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Solicitor questions whether taser ‘was justified’ when used on girl, 14, in Harold Hill

PUBLISHED: 07:00 24 October 2017

Taser use in Barking and Dagenham was the second-highest in the capital Pic: PA Wire/Press Association Images

Taser use in Barking and Dagenham was the second-highest in the capital Pic: PA Wire/Press Association Images

PA Wire/Press Association Images

A lawyer has said “it is difficult to see how the use of a taser could be justified”, after police discharged the weapon at a 14-year-old girl in Harold Hill.

Gracie Williams and Cassie Whittaker were waiting in Masefield Crescent, when they got into a row with two officers.

The police had been called to reports of a drunk woman swearing at customers in Masefield Off Licence at around 8pm on October 12, who the owner later said he thought was aged “around 30 or 40”.

The girls claim they were minding their own business, when the officers accused them of causing the commotion in the shop.

In the ensuing altercation the police restrained Cassie, and tasered Gracie, leaving her with marks on her chest.

The pair were arrested on suspicion of assault on police, actual bodily harm and being drunk and disorderly, and spent a night in the cells.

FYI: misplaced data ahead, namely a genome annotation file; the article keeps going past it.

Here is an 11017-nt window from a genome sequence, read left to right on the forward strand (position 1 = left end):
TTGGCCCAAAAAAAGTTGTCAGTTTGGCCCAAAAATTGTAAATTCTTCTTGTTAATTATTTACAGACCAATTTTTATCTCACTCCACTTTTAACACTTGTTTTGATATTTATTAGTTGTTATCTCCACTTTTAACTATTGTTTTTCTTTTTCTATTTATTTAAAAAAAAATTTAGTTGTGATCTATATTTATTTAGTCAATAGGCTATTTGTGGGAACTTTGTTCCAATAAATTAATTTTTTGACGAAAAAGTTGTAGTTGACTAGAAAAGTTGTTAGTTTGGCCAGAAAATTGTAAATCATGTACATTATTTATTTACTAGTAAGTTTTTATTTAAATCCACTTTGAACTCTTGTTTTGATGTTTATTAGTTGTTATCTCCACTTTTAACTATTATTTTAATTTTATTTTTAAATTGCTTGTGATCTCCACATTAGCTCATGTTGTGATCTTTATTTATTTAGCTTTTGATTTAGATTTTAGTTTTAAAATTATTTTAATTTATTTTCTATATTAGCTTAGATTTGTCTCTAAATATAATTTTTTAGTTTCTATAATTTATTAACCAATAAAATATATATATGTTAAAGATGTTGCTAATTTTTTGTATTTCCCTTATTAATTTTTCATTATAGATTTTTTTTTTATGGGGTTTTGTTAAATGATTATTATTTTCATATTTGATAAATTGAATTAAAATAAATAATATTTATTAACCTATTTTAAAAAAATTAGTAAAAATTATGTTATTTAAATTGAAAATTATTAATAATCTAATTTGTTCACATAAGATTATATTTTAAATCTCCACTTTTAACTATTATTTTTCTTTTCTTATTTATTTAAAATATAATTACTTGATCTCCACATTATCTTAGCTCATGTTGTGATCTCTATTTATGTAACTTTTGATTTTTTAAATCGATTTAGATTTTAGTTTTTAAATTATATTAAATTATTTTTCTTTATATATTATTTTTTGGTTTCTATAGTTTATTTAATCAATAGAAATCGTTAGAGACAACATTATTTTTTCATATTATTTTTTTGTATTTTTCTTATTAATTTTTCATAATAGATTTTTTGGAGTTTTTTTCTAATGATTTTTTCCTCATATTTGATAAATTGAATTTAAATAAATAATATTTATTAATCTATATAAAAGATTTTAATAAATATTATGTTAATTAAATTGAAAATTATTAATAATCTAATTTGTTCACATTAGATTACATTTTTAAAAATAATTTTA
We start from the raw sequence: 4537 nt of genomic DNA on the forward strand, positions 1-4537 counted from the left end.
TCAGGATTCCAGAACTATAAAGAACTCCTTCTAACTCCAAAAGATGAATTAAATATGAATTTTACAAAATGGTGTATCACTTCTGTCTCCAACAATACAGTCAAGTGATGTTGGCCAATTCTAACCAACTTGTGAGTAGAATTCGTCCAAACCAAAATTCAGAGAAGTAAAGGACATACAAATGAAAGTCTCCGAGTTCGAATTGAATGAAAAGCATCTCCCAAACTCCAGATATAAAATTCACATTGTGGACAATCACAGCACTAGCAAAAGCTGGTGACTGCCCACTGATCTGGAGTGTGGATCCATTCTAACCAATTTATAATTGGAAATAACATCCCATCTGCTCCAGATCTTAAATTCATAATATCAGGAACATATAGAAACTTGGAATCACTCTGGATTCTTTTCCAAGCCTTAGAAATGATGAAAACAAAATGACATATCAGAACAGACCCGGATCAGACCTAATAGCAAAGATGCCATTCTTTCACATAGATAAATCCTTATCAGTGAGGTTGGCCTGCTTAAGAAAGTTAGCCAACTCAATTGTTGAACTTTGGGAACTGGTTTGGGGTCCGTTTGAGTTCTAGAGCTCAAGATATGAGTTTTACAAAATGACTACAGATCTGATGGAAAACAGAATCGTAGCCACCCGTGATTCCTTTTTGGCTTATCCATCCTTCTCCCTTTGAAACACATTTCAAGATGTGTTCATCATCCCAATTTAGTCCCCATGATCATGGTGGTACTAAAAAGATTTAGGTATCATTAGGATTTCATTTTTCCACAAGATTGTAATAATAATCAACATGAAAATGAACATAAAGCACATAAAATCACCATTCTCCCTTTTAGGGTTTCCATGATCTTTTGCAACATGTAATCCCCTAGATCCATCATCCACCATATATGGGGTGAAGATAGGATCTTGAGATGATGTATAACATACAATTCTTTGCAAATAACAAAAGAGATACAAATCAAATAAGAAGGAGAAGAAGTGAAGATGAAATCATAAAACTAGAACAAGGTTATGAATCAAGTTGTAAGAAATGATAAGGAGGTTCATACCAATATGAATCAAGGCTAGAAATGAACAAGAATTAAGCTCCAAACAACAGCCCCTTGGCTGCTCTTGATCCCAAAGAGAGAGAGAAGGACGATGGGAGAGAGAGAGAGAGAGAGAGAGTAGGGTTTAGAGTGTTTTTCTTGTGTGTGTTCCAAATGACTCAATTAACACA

Sophie Khan, a solicitor who represents victims of taser-related injuries, said: “The use of the taser on children is known to be a greater risk.

“In this instance, when there is no report of a weapon and the children were not causing a threat to the officers it is difficult to see how the use of a taser on a 14-year-old girl could be justified.”

Ms Khan, who also runs the Police Action Centre, added: “As the long term effects of the use of tasers on children is not fully known, the police should not be using a taser on a child.”

A spokesman for the Met responded by saying: “An officer was injured in this incident and required hospital treatment.”

He explained that governance is designed to ensure all use of tasers are “monitored and that use is justified, proportionate and lawful”.

“This is reinforced at every level within an officer’s training,” the spokesman said.

“Tasers may be used in situations where the officer is confronted with violence or threats of violence.

“In such circumstances, the officer will use the National Decision Making Model to decide the most appropriate use of force.

“Taser is very likely to be the least injurious option.”

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